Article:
ICG Commodity Update – March 2021
The ICG Commodity Update is our monthly published comment on energy, industrial metals and precious metals market.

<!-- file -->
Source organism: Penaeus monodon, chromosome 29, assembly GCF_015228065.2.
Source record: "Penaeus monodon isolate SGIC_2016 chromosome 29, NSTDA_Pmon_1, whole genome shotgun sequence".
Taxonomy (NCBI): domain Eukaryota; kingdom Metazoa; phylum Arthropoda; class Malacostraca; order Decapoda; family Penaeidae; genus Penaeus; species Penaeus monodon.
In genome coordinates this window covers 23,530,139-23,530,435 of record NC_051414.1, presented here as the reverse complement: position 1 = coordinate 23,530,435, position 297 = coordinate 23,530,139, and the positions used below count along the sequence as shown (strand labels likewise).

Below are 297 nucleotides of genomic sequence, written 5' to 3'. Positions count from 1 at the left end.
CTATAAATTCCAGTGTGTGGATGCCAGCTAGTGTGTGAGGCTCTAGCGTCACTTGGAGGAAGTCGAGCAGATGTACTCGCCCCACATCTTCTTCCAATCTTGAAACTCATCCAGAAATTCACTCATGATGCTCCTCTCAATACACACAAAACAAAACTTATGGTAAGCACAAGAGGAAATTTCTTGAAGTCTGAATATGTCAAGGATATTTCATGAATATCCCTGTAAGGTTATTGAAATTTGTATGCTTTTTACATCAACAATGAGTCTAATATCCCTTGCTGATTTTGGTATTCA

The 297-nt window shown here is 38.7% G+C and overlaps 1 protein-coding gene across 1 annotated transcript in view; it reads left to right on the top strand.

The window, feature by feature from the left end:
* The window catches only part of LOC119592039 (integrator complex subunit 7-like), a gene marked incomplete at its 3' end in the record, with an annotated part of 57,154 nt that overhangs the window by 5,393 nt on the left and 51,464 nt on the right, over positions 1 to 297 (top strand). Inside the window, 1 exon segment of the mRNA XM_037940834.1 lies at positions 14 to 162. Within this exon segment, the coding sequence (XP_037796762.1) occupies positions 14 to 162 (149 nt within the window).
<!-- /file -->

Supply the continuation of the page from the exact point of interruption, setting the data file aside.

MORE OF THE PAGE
Renewed lockdowns and a slow vaccine roll-out in Europe tempered demand optimism and caused oil prices and energy stocks to recently pull back from their early-March highs. The current demand outlook (and indeed investor sentiment) is heavily divergent by region. Asia and US is focussed on recovering demand, while Europe and Latin America see rising cases and further lockdowns. However, most analysts still believe that with the vaccine rollout gaining pace over the coming months and mobility restrictions being eased, the global oil demand recovery will continue during 2Q21. We are starting to see green shoots in high frequency demand data and US hotel bookings/flights show the scale of pent-up demand. On the other side, OPEC+ cautious approach in bringing back oil production they cut last year should add price support. As the bloc will likely only increase output when it sees a firm recovery in demand, the oil market should stay undersupplied this year. OECD crude oil inventories have steadily fallen through the first quarter but remain above the five-year average. Therefore, further draws in global crude oil inventory is more then likely during the whole year. Outside OPEC+, US oil producer have remained broadly disciplined despite higher prices to attract investors back to the sector. However, the “wildcard” in the oil and gas market became the privately-owned shale companies. Privates account for 30% of US shale production (around 2.5mboe/d) and these players may have less patience than the public companies. Energy has participated in this year’s market rotation from growth to value-oriented stocks. However, despite the strong YTD performance, the energy weighting of the S&P 500 is up only marginally from its YE20 20-year low. Nevertheless, a spotty historical track record of the energy management capital discipline, ESG challenges, and long-term oil demand risk notwithstanding, we believe that the oil and gas sector offers an attractive risk reward underpinned by sustainable FCF, increasing focus on return of capital to investors, and strong balance sheets. As we have seen in recently, management teams remain universally focused on delivering sustainable, competitive free cash flow. This is best visible with an estimated projected FCF yield of 7.2% in 2021E and 9.0% in 2022E in the energy space that is more than double the average of the eleven other sectors in the S&P 500 Index. The ECF has a FCF yield of 12.6% in 2021E and 14.8% in 2022E! Even so, valuations in the oil and gas sector remain depressed on an absolute basis and relative to their broader market indices. The EV/EBITDA estimates for energy in 2021E at 9.7x and 2022E at 7.7x are half the other sectors in the S&P 500 Index. We believe that investors could begin to positively re-value the group on the basis of its yield as oil price visibility improves during the year.